This post was originally published on May 15, 2019 and has been updated for accuracy and reliability.
For two summers, the COVID-19 pandemic impacted vacation plans for many Albertans. Now, opportunities to travel, participate in large social gatherings and attend festivals and outdoor concerts have finally returned! While we can’t help with airport travel delays, record-high gas prices and temperatures or your nosy aunt Karen, we can ensure the time you spend time outdoors and travelling this summer is done safely and responsibly.
As a partner in Alberta’s preventable injury campaign and an organization committed to health promotion, we have 13 tips to help you have a safe and active summer.
1. Stay cool and hydrated.
Sunshine and high temperatures increase your risk of sunstroke and heat exhaustion—both can be life-threatening for infants, young children and seniors. To avoid this, stay hydrated by drinking lots of water and other non-alcoholic, non-caffeinated drinks. Increase your vitamin C intake—it provides a natural defense against heat stroke, exhaustion and heat rash. Make sure to stay cool by wearing light-coloured clothing and seeking shade often. Never leave children or pets inside a parked vehicle.
Additional tips to beat the heat, especially during heat waves and for those who don’t have air conditioning, include the following:
- Open doors and windows and use fans to promote air circulation throughout your home.
- Keep blinds closed.
- Seek refuge in a cooler basement if you have one.
- Avoid large meals, use an outdoor grill and eat fresh foods that don’t require you to use the oven or stove to prepare.
- Eliminate extra heat sources—don’t leave computers or appliances running and avoid using incandescent light bulbs.
- Take cold showers or baths, soak your hands and feet in buckets or bowls of cold water, place ice packs or wet towels on your pulse points (inside of wrists, back of the neck and behind the knees). Or use a spray bottle filled with cold water to spritz yourself.
- Visit public buildings with air conditioning, like libraries, art galleries, movie theatres, museums and shopping malls.
- Place your pillowcases or blankets in a bag and pop them in the freezer for a few minutes before going to sleep.
2. Practice sun safety.
Avoid sunburns by using a broad-spectrum sunscreen with a Sun Protection Factor (SPF) of at least 30. Generously apply it 20 minutes before going outside and reapply frequently. Don’t forget about your face and eyes—protect them by wearing a hat and sunglasses with an ultraviolet (UV) A/B certified seal. With kids being more sensitive to sunlight, it’s important they’re protected when outside for even short periods.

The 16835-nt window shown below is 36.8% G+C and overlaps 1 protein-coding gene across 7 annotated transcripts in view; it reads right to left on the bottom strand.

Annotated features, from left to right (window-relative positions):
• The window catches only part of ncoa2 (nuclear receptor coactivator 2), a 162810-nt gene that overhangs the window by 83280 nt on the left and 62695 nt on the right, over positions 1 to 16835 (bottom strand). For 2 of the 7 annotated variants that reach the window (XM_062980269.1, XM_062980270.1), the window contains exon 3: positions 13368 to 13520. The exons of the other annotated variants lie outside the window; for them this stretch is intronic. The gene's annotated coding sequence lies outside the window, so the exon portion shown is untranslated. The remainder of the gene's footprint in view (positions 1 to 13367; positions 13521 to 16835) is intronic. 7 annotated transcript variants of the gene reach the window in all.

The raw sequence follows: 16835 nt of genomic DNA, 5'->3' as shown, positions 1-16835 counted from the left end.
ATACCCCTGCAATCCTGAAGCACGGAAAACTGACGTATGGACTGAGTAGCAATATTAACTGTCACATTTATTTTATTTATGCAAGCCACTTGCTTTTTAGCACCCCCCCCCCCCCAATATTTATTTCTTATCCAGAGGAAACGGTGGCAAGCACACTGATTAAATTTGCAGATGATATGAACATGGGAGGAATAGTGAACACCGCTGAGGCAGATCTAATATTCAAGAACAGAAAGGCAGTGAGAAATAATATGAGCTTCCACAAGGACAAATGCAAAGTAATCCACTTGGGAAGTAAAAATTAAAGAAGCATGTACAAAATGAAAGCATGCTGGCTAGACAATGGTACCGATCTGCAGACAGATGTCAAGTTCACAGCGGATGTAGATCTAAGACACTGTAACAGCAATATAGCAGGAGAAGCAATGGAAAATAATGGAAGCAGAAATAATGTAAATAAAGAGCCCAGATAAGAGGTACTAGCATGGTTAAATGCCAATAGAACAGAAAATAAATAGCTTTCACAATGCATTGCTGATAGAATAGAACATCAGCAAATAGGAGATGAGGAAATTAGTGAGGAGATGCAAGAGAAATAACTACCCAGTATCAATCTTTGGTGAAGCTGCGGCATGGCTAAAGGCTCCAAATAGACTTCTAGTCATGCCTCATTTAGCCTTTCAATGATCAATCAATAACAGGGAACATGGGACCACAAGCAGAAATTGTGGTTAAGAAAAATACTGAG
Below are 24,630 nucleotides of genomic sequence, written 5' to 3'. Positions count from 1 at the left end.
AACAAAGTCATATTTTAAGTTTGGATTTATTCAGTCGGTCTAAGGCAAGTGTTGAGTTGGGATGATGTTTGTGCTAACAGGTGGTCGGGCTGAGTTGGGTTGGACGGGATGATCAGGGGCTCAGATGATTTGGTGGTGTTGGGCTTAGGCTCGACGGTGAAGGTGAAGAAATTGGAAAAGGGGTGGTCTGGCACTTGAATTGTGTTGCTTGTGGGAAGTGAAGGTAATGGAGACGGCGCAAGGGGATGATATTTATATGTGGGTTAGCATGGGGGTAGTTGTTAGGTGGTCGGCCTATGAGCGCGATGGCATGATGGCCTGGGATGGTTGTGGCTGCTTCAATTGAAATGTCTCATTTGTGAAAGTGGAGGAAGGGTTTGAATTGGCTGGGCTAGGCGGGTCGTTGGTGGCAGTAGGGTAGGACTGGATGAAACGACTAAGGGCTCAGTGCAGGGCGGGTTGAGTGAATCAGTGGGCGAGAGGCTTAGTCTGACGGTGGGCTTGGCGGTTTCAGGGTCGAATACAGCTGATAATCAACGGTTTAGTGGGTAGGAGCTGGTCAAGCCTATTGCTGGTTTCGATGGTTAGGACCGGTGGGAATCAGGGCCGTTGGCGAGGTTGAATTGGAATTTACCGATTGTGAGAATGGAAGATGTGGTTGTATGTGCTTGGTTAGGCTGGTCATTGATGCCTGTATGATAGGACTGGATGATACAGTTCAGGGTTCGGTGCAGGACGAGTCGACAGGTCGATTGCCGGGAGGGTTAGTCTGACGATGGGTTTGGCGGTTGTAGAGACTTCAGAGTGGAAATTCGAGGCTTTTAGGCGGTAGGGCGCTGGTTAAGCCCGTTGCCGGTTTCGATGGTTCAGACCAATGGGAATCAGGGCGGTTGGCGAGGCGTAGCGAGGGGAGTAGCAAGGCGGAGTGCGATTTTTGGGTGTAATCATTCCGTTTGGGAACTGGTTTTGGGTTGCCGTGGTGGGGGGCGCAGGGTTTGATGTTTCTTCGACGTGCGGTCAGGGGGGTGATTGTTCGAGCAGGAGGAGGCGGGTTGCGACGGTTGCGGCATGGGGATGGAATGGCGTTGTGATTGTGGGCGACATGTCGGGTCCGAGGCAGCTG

3. Be safe in and on the water.
No one plans to drown, but dozens of individuals die in water-related accidents each year. According to the 2021 20-Year Drowning Analysis of Alberta, an average of 30 Albertans drown per year—the most likely to drown are males and those aged 20 to 29 years. Most drownings occur in lakes, ponds and rivers—even as a good swimmer, you’re at risk of drowning if you fall out of a boat or are in an accident. When visiting bodies of water, make sure you and your family are equipped with life jackets that are properly fitted to each individual and approved by Transport Canada. Children can drown in as little as one inch of water, so never leave them unsupervised in or near water.
4. Avoid pesky bug bites.
While the risk of getting a serious disease from a bug bite in Alberta is low, it’s important to be aware of the risks and how you can prevent them. Cover up with light-coloured clothing, which is less attractive to mosquitoes and allows you to see ticks easily. Wear insect repellent but apply sunscreen first. After being outside, check yourself, your children and pets for any ticks or bug bites. If you find a bug bite, follow proper instructions on how to treat it quickly to reduce the chance of infection or disease. You can find treatment instructions at MyHealth.Alberta.ca or by calling Health Link at 811.
5. Play safe.
Make sure backyard and playground equipment is properly secured to the ground and teach children how to play safely. Be especially careful around recreational trampolines, which are an increasing cause of injuries among children—and ensure all trampolines contain a safety net enclosure and that any use is closely supervised. Always supervise children playing outdoors if they’re under the age of 12—be attentive and close enough to act if needed.
6. Wear a helmet.
To protect yourself from injury, it’s important to wear a helmet when on a bicycle, skateboard, scooter, rollerblades or when operating a motorized off-road vehicle. Alberta laws require helmets be worn by anyone operating a motorcycle or an off-highway vehicle, such as an All-Terrain Vehicle (ATV). Albertans under the age of 18 are also required to wear a helmet when cycling. Make sure your helmet fits properly—it should be snug, level front-to-back, sit an inch above your eyebrows and allow for two fingers to fit between your chin and the strap.